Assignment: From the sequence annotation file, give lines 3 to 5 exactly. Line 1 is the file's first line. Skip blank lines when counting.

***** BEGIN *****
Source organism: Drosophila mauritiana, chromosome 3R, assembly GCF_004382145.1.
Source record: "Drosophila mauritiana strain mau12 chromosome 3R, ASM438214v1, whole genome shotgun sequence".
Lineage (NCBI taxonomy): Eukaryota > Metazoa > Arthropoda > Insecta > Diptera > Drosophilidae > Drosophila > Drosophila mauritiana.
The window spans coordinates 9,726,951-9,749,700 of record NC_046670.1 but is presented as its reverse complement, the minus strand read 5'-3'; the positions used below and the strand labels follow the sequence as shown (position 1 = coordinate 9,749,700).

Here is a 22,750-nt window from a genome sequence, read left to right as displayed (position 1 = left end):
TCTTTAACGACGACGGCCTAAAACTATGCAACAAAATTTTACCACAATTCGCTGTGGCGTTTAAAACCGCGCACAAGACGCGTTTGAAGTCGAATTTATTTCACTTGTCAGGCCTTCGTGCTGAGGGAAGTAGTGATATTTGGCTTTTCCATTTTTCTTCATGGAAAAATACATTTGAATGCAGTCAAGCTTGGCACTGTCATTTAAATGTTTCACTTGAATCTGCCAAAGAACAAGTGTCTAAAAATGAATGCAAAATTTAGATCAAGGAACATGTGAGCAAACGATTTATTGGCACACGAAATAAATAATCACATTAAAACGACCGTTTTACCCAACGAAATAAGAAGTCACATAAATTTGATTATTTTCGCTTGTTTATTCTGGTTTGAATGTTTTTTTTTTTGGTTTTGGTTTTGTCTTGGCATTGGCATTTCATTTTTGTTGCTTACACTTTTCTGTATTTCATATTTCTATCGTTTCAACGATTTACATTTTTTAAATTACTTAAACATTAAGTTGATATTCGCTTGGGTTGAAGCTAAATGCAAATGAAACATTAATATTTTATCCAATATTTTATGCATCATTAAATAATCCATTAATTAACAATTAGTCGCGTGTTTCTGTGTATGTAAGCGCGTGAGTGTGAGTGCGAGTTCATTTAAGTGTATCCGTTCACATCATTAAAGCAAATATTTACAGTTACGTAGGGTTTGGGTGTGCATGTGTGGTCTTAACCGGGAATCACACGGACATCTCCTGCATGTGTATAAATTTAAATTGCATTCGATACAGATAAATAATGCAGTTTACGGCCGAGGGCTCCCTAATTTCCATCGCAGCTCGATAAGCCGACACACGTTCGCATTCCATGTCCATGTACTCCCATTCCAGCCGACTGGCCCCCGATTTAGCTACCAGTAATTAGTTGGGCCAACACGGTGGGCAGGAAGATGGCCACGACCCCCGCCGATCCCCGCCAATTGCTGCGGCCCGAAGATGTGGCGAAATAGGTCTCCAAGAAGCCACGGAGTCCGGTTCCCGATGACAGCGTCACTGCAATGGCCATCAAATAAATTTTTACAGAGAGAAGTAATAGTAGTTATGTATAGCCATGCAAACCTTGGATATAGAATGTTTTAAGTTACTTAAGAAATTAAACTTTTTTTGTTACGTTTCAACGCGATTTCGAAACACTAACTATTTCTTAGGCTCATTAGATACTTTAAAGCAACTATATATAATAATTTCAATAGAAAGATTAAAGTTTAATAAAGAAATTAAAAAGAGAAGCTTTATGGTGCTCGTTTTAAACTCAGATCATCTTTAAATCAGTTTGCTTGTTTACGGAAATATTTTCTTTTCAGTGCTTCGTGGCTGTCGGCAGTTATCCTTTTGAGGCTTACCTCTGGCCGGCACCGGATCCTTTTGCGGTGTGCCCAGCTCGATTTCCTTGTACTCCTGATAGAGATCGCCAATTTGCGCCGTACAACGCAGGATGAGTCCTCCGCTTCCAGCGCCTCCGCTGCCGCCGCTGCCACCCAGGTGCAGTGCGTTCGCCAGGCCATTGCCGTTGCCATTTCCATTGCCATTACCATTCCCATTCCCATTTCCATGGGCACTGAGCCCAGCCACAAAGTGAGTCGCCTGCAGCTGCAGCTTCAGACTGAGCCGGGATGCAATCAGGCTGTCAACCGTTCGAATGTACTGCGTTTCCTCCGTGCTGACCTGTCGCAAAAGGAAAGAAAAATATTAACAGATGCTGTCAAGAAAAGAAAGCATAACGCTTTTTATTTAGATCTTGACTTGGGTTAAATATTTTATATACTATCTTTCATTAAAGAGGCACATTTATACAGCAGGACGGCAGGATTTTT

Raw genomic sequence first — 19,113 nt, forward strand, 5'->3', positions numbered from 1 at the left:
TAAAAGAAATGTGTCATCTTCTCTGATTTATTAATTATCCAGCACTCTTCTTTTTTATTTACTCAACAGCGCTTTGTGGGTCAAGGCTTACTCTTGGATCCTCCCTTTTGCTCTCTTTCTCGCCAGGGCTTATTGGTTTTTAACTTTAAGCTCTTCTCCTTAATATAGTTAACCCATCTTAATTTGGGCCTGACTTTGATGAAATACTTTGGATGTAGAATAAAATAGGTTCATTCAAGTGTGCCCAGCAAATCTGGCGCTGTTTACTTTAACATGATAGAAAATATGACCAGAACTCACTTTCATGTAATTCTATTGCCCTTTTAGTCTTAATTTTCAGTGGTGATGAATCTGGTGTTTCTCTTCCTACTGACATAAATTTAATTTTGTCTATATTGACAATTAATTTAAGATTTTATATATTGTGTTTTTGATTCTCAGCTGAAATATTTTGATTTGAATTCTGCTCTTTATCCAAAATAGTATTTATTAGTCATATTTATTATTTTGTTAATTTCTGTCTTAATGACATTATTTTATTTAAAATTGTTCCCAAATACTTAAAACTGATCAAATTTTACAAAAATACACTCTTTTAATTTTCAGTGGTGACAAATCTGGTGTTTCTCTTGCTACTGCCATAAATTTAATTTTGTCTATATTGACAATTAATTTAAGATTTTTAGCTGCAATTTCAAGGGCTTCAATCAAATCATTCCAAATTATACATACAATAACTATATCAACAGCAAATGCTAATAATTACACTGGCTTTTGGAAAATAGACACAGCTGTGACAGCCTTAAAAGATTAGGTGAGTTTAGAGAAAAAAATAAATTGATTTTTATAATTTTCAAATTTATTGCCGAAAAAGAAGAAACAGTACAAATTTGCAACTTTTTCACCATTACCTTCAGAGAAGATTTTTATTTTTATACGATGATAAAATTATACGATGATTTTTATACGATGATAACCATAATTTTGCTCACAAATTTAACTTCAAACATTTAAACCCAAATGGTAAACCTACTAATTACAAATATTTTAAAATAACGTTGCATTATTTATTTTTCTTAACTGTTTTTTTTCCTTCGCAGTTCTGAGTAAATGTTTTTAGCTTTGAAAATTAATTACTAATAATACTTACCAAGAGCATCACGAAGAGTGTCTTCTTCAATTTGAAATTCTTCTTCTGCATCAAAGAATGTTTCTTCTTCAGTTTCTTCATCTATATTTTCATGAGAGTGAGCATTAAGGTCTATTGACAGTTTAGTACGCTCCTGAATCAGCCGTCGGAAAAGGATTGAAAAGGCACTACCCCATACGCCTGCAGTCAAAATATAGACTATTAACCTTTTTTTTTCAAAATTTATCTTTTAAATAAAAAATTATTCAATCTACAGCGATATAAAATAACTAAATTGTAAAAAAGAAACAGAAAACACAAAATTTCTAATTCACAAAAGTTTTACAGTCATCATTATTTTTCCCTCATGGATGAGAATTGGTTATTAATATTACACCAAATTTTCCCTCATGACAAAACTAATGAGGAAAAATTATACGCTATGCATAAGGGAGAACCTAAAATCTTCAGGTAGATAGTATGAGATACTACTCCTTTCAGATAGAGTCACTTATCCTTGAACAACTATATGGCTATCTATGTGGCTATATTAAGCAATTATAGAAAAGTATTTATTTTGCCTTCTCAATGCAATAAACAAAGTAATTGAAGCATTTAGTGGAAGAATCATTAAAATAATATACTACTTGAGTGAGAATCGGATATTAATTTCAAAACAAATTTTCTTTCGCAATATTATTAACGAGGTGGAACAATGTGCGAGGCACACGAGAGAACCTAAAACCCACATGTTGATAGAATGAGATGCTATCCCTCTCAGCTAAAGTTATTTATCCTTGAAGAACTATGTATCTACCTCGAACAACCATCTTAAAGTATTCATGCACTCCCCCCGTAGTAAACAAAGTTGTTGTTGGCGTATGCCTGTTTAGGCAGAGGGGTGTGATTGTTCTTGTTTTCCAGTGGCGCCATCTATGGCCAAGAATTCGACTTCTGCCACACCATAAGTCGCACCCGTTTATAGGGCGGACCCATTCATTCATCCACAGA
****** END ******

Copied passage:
Lineage (NCBI taxonomy): Eukaryota > Metazoa > Arthropoda > Insecta > Diptera > Drosophilidae > Drosophila > Drosophila mauritiana.
The window spans coordinates 9,726,951-9,749,700 of record NC_046670.1 but is presented as its reverse complement, the minus strand read 5'-3'; the positions used below and the strand labels follow the sequence as shown (position 1 = coordinate 9,749,700).

Here is a 22,750-nt window from a genome sequence, read left to right as displayed (position 1 = left end):